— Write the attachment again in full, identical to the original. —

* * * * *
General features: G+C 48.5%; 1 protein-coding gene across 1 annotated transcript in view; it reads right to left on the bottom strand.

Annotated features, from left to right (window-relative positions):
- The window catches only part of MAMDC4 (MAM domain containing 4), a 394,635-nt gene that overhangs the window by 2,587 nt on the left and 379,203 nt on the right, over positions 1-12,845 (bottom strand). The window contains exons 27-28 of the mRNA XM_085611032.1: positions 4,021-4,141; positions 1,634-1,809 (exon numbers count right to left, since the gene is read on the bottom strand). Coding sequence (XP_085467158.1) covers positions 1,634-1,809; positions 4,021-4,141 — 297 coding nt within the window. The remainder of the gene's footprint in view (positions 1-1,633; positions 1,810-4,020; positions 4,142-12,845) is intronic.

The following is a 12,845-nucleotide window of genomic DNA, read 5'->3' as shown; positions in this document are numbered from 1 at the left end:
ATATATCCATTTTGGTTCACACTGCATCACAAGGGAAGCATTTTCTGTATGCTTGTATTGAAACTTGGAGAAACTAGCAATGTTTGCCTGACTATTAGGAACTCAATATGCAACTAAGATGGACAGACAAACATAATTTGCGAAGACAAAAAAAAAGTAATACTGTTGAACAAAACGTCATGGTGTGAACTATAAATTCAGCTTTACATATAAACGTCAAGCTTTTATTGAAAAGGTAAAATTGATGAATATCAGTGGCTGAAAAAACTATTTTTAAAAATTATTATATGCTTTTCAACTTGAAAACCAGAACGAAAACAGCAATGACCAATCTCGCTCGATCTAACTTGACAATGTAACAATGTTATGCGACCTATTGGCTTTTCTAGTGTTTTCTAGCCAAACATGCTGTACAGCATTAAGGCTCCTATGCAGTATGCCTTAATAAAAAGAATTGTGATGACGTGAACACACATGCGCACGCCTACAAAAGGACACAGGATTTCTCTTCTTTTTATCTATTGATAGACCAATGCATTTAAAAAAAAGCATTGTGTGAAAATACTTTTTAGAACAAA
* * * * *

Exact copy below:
General features: G+C 48.5%; 1 protein-coding gene across 1 annotated transcript in view; it reads right to left on the bottom strand.

Annotated features, from left to right (window-relative positions):
- The window catches only part of MAMDC4 (MAM domain containing 4), a 394,635-nt gene that overhangs the window by 2,587 nt on the left and 379,203 nt on the right, over positions 1-12,845 (bottom strand). The window contains exons 27-28 of the mRNA XM_085611032.1: positions 4,021-4,141; positions 1,634-1,809 (exon numbers count right to left, since the gene is read on the bottom strand). Coding sequence (XP_085467158.1) covers positions 1,634-1,809; positions 4,021-4,141 — 297 coding nt within the window. The remainder of the gene's footprint in view (positions 1-1,633; positions 1,810-4,020; positions 4,142-12,845) is intronic.

The following is a 12,845-nucleotide window of genomic DNA, read 5'->3' as shown; positions in this document are numbered from 1 at the left end:
ATATATCCATTTTGGTTCACACTGCATCACAAGGGAAGCATTTTCTGTATGCTTGTATTGAAACTTGGAGAAACTAGCAATGTTTGCCTGACTATTAGGAACTCAATATGCAACTAAGATGGACAGACAAACATAATTTGCGAAGACAAAAAAAAAGTAATACTGTTGAACAAAACGTCATGGTGTGAACTATAAATTCAGCTTTACATATAAACGTCAAGCTTTTATTGAAAAGGTAAAATTGATGAATATCAGTGGCTGAAAAAACTATTTTTAAAAATTATTATATGCTTTTCAACTTGAAAACCAGAACGAAAACAGCAATGACCAATCTCGCTCGATCTAACTTGACAATGTAACAATGTTATGCGACCTATTGGCTTTTCTAGTGTTTTCTAGCCAAACATGCTGTACAGCATTAAGGCTCCTATGCAGTATGCCTTAATAAAAAGAATTGTGATGACGTGAACACACATGCGCACGCCTACAAAAGGACACAGGATTTCTCTTCTTTTTATCTATTGATAGACCAATGCATTTAAAAAAAAGCATTGTGTGAAAATACTTTTTAGAACAAA